Polish doctors, health minister still at loggerheads
PR dla Zagranicy
Polish Health Minister Konstanty Radziwiłł and a group of resident doctors have failed to arrive at an agreement amid an ongoing protest over healthcare spending, pay and conditions.
Jarosław Biliński, the deputy head of the OZZL doctors' union which is leading the protest, said he was disappointed by the meeting, adding that Radziwiłł was “unprepared” and “had nothing to offer”.
Radziwiłł said he had proposals to satisfy both doctors and patients, including increasing health care spending to 6 percent of GDP by 2025, but “the resident doctors said that if we cannot agree in terms of money then there is nothing to talk about.”
He added that he would “probably” hold another meeting with the protesting doctors soon.
Resident doctors held a nearly month-long hunger strike last October, demanding a healthcare spending hike to 6.8 percent of GDP by 2021, less red tape, shorter hospital waiting lists and better pay and conditions.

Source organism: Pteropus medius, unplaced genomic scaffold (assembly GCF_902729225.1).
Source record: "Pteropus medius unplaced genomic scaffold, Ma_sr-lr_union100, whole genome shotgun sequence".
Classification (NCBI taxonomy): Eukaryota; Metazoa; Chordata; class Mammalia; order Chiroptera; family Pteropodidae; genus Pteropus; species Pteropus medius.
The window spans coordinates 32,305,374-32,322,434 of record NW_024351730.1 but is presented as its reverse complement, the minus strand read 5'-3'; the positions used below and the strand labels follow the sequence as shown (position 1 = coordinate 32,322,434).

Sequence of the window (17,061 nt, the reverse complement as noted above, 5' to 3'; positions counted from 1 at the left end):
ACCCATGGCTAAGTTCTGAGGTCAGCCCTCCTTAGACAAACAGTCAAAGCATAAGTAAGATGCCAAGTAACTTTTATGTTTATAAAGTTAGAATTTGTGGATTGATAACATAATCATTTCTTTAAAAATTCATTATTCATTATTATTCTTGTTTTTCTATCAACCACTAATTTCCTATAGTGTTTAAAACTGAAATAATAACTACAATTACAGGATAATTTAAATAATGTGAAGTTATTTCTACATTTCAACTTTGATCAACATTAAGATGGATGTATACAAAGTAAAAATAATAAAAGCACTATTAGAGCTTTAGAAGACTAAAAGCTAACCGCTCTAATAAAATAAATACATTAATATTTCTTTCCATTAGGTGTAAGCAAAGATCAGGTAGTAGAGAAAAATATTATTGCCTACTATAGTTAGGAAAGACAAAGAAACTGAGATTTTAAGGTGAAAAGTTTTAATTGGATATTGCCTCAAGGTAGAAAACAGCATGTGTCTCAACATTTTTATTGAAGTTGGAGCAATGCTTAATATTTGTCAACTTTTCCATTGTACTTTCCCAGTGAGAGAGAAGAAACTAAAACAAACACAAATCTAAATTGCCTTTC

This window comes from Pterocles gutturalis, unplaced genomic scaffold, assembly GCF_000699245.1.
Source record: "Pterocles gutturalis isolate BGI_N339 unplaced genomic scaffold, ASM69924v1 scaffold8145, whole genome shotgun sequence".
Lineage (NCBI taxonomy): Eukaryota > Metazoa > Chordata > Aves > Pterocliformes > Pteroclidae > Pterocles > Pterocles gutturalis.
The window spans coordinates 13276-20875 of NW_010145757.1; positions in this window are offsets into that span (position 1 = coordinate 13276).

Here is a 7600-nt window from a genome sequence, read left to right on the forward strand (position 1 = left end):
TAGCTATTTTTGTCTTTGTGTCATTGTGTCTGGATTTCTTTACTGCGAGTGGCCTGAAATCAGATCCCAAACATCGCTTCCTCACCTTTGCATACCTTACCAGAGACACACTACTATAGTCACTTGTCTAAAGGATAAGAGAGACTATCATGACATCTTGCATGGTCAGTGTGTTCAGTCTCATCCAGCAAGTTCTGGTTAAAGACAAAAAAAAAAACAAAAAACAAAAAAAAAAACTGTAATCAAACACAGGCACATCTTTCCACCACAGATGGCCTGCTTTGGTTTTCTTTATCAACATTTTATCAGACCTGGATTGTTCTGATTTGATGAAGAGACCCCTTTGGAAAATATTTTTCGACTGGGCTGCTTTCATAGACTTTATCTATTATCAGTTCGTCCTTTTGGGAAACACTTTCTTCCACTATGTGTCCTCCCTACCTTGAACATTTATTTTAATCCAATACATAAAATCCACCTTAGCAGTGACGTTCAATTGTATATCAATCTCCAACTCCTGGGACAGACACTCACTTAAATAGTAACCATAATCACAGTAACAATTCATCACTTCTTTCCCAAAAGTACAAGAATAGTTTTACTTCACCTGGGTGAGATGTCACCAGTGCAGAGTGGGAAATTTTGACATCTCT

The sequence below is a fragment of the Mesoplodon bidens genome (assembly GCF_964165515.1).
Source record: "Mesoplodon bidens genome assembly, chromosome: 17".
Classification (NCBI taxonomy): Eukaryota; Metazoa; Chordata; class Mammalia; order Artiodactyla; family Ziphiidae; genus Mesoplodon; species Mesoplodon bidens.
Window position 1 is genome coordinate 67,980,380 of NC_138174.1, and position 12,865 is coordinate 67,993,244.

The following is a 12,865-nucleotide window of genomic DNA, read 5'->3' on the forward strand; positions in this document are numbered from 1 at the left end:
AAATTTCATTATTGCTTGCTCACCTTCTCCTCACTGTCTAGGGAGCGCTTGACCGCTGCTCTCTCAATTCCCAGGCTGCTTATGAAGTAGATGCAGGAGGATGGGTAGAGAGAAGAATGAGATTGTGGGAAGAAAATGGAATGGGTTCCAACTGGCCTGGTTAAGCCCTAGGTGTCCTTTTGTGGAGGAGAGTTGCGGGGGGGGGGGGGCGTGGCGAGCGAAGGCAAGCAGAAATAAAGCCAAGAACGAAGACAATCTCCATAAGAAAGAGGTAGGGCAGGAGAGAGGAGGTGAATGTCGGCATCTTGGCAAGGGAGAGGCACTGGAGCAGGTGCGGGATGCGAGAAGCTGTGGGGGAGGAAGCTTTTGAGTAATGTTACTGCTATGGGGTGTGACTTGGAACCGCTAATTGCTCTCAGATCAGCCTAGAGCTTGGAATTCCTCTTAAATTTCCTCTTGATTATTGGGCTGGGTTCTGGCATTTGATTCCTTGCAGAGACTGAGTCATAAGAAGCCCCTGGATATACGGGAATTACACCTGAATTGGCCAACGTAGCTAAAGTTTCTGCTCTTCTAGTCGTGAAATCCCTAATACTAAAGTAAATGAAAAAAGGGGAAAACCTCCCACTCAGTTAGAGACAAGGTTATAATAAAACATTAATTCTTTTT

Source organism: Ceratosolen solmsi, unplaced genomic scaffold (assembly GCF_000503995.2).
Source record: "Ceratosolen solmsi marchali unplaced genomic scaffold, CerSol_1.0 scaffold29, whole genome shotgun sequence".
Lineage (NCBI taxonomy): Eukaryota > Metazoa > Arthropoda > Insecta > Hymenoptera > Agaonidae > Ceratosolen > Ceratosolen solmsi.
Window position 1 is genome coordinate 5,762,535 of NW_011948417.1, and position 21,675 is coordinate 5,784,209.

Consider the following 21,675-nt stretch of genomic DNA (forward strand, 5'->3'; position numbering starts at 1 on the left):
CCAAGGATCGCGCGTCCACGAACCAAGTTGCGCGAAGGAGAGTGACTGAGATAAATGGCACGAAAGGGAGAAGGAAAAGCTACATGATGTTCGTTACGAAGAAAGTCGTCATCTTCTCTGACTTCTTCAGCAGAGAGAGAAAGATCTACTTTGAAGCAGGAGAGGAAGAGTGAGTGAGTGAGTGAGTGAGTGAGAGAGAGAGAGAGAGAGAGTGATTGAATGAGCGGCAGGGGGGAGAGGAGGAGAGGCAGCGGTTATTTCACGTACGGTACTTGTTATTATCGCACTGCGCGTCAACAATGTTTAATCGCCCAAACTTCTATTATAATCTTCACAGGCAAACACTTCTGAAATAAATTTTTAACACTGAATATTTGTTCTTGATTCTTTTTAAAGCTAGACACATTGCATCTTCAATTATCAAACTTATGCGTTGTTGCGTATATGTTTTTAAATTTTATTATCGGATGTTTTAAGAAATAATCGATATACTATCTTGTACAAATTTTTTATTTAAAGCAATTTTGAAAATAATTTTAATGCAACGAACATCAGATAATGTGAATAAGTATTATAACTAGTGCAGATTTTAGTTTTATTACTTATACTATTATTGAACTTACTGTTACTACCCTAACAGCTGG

Polish healthcare spending is currently just below 5 percent of GDP, while the World Health Organisation recommends 6 percent.
Resident doctors also wanted a pay rise to PLN 9,200 (EUR 2,200) gross each month, about double the national average gross wage, claiming that they earned some PLN 2,200-2,500 net, or about PLN 3,000 gross, and were working 80-100 hours each week.
They ended their hunger strike after failed talks with then Prime Minister Beata Szydło and announced they would step up their protest by cancelling so-called opt-out deals which allowed them to work more than 48 hours a week.
According to the OZZL doctors' union, about 5,000 doctors have cancelled their opt-out deals, while the health ministry puts the figure at about 3,500 of the 88,000 physicians working in Poland's hospitals.
The health minister has said that the doctors' protest was not threatening patient care in Poland. (vb/pk)